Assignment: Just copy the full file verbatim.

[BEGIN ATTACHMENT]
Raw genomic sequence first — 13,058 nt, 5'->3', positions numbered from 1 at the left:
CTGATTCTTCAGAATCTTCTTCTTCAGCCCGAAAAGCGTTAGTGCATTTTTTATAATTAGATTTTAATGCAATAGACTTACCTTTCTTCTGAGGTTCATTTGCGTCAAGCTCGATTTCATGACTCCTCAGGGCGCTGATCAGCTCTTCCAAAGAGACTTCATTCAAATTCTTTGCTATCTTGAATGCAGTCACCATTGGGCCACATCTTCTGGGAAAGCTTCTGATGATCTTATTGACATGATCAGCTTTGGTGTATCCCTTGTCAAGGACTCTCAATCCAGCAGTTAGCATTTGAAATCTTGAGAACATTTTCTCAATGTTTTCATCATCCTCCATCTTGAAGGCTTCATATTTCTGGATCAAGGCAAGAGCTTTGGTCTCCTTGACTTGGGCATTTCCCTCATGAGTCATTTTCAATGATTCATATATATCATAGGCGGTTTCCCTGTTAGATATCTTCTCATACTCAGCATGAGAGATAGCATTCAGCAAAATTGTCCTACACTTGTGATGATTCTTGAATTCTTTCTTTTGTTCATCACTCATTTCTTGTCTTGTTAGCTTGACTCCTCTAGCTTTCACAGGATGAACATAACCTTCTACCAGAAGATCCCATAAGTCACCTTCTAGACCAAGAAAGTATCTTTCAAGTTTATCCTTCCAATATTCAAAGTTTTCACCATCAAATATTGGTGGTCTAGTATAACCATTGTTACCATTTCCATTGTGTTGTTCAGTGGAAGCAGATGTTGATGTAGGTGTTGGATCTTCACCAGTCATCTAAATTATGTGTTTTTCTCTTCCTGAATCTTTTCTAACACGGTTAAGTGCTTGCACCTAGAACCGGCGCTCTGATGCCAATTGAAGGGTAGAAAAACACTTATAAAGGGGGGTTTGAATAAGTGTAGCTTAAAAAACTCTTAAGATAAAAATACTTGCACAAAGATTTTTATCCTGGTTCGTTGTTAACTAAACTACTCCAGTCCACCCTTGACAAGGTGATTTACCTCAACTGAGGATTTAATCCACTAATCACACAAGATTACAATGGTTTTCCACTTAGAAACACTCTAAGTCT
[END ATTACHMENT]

Raw genomic sequence first — 13,058 nt, 5'->3', positions numbered from 1 at the left:
CTGATTCTTCAGAATCTTCTTCTTCAGCCCGAAAAGCGTTAGTGCATTTTTTATAATTAGATTTTAATGCAATAGACTTACCTTTCTTCTGAGGTTCATTTGCGTCAAGCTCGATTTCATGACTCCTCAGGGCGCTGATCAGCTCTTCCAAAGAGACTTCATTCAAATTCTTTGCTATCTTGAATGCAGTCACCATTGGGCCACATCTTCTGGGAAAGCTTCTGATGATCTTATTGACATGATCAGCTTTGGTGTATCCCTTGTCAAGGACTCTCAATCCAGCAGTTAGCATTTGAAATCTTGAGAACATTTTCTCAATGTTTTCATCATCCTCCATCTTGAAGGCTTCATATTTCTGGATCAAGGCAAGAGCTTTGGTCTCCTTGACTTGGGCATTTCCCTCATGAGTCATTTTCAATGATTCATATATATCATAGGCGGTTTCCCTGTTAGATATCTTCTCATACTCAGCATGAGAGATAGCATTCAGCAAAATTGTCCTACACTTGTGATGATTCTTGAATTCTTTCTTTTGTTCATCACTCATTTCTTGTCTTGTTAGCTTGACTCCTCTAGCTTTCACAGGATGAACATAACCTTCTACCAGAAGATCCCATAAGTCACCTTCTAGACCAAGAAAGTATCTTTCAAGTTTATCCTTCCAATATTCAAAGTTTTCACCATCAAATATTGGTGGTCTAGTATAACCATTGTTACCATTTCCATTGTGTTGTTCAGTGGAAGCAGATGTTGATGTAGGTGTTGGATCTTCACCAGTCATCTAAATTATGTGTTTTTCTCTTCCTGAATCTTTTCTAACACGGTTAAGTGCTTGCACCTAGAACCGGCGCTCTGATGCCAATTGAAGGGTAGAAAAACACTTATAAAGGGGGGTTTGAATAAGTGTAGCTTAAAAAACTCTTAAGATAAAAATACTTGCACAAAGATTTTTATCCTGGTTCGTTGTTAACTAAACTACTCCAGTCCACCCTTGACAAGGTGATTTACCTCAACTGAGGATTTAATCCACTAATCACACAAGATTACAATGGTTTTCCACTTAGAAACACTCTAAGTCT